• ignore(...) - ignores/discards character(s) from the input buffer
  • get(...) - extracts a character or a string from the input buffer
  • getline(...) - extracts a line of characters from the input buffer

ignore

The ignore() member function extracts bytes from the input buffer and discards them without skipping whitespace.  The iostream hierarchy defines two overloaded versions of ignore()

 cin.ignore();
 cin.ignore(2000, '\n');  

The no-argument version discards a single byte.  The two-argument version removes and discards up to the number of bytes specified by the first argument or up to the specified delimiting character, whichever occurs first and discards the delimiting character.  The default delimiter is the end-of-file character (not the newline character). 

get

The get() member function extracts either a single character or a string from the input buffer.  Three versions are available: 

 // Input Extraction Using get()
 // get.cpp

 #include <iostream>
 using namespace std;

 int main() {
     char c, d, t[8], u[8], v;

     c = cin.get();          // extracts a single character
     cin.get(d);             // extracts a single character
     cin.get(t, 8);          // newline delimiter - accepts up to 7 chars 
                             //    and adds a null byte
     cin.ignore(2000, '\n'); // extracts the 'j' and the newline
     cin.get(u, 8, '\t');    // tab delimiter - accepts up to 7 chars and
                             //    adds a null byte
     cin.ignore();           // extracts the tab
     cin.get(v);             // extracts a single character

     cout << "c = " << c << endl;
     cout << "d = " << d << endl;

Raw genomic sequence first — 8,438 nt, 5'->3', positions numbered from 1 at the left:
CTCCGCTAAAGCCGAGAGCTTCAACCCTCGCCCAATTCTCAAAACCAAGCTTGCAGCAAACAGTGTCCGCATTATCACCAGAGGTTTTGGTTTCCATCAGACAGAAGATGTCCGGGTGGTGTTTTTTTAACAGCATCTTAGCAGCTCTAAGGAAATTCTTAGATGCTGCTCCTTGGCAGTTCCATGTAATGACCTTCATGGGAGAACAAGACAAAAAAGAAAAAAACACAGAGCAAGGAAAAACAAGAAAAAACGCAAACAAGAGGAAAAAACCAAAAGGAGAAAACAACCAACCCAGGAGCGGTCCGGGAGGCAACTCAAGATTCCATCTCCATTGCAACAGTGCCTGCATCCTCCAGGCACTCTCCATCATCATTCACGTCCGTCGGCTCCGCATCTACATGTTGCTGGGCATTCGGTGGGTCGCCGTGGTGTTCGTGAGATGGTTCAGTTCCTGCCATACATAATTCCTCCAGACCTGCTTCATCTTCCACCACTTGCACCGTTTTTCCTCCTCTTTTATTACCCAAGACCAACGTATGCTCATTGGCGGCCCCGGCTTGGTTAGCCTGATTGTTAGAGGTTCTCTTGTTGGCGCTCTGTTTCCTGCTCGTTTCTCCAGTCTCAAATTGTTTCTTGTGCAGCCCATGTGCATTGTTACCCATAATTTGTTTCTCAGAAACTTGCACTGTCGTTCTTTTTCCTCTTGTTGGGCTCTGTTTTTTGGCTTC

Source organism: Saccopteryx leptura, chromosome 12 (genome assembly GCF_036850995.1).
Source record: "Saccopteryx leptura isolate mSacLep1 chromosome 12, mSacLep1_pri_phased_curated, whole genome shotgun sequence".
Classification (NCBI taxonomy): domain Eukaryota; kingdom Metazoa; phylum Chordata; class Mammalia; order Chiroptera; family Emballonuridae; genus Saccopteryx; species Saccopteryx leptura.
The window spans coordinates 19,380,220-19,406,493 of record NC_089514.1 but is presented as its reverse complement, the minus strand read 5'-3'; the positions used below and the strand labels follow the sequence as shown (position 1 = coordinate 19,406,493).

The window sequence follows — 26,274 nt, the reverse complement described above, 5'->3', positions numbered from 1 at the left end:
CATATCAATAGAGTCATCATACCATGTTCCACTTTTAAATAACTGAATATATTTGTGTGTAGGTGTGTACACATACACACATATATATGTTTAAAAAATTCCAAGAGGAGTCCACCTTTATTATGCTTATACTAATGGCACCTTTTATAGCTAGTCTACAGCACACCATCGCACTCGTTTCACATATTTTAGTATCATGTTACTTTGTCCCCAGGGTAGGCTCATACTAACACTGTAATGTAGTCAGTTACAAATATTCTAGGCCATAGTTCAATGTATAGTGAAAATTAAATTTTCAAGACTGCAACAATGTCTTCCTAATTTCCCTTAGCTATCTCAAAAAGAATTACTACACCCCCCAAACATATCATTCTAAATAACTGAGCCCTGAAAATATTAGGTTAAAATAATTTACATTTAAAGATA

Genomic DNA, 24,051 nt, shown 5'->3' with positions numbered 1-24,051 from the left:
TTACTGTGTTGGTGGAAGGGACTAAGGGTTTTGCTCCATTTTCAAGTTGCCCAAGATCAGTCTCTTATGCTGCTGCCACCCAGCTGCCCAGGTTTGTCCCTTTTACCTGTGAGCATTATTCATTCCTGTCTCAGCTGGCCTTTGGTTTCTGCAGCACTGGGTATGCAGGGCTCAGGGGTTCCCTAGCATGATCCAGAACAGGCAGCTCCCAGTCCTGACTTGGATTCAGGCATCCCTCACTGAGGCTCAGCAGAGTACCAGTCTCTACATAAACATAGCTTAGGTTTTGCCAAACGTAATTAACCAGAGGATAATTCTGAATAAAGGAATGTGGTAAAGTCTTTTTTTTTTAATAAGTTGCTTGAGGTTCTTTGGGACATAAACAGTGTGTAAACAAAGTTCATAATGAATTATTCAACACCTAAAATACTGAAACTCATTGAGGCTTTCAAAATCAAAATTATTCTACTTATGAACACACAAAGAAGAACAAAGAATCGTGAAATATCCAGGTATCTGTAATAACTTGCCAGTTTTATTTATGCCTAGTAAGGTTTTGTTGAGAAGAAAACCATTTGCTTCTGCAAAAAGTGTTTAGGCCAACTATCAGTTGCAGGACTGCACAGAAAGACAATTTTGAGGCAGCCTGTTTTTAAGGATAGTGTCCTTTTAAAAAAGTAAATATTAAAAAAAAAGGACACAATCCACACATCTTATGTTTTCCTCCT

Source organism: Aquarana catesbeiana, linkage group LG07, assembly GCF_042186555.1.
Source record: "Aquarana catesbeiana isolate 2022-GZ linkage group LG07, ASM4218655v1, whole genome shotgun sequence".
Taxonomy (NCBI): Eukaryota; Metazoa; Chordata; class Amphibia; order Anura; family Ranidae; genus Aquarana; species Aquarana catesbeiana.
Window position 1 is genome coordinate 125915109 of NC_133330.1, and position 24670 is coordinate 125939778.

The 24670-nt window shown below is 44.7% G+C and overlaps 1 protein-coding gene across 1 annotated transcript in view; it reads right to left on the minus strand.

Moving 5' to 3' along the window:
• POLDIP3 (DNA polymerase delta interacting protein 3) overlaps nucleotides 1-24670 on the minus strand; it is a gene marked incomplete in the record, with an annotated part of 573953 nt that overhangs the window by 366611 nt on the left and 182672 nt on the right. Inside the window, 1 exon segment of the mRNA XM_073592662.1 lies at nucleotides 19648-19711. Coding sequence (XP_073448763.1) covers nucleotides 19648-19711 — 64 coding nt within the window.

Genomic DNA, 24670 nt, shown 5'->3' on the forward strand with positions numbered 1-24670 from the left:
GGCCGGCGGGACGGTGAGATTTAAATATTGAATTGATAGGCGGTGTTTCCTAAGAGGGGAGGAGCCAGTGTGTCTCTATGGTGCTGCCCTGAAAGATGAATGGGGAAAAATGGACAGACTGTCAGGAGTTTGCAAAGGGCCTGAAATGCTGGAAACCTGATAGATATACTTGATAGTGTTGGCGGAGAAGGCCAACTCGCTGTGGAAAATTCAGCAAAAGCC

cout << "t = " << t << endl;
     cout << "u = " << u << endl;
     cout << "v = " << v << endl;
 }

The above program produces the following results for the input shown (the character _ refers to the horizontal tab character):

 Input stream : abcdefghij
                klmn_opqr
 Output:
 -------
 c = a
 d = b
 t = cdefghi
 u = klmn
 v = o

get() does not skip leading whitespace.  get(,) leaves the delimiting character in the input buffer.  In using get(,) we need to remove the delimiting character, if there is one.  Both string versions - get(char*, int) and get(char*, int, char) - append a null byte to the sequence of characters stored in memory. 

getline

getline() behaves like get(), but extracts the delimiting character from the input buffer:

 // Input Extraction using getline()
 // getline.cpp

 #include <iostream>
 using namespace std;

 int main() {
     char t[8], u[8], v;

     cin.getline(t, 8);       // newline delimiter - accepts up to 7 chars 
                              //    and adds a null byte
     cin.getline(u, 8, '\t'); // tab delimiter - accepts up to 7 chars and
                              //    adds a null byte
     cin.get(v);              // extracts a single character

     cout << "t = " << t << endl;
     cout << "u = " << u << endl;
     cout << "v = " << v << endl;
 }

The above program produces the following results for the input shown (the character _ refers to the horizontal tab character):

 Note: _ denotes '\t' character here

 Input stream : cdefghi
                jklmn_opqr
 Output:
 -------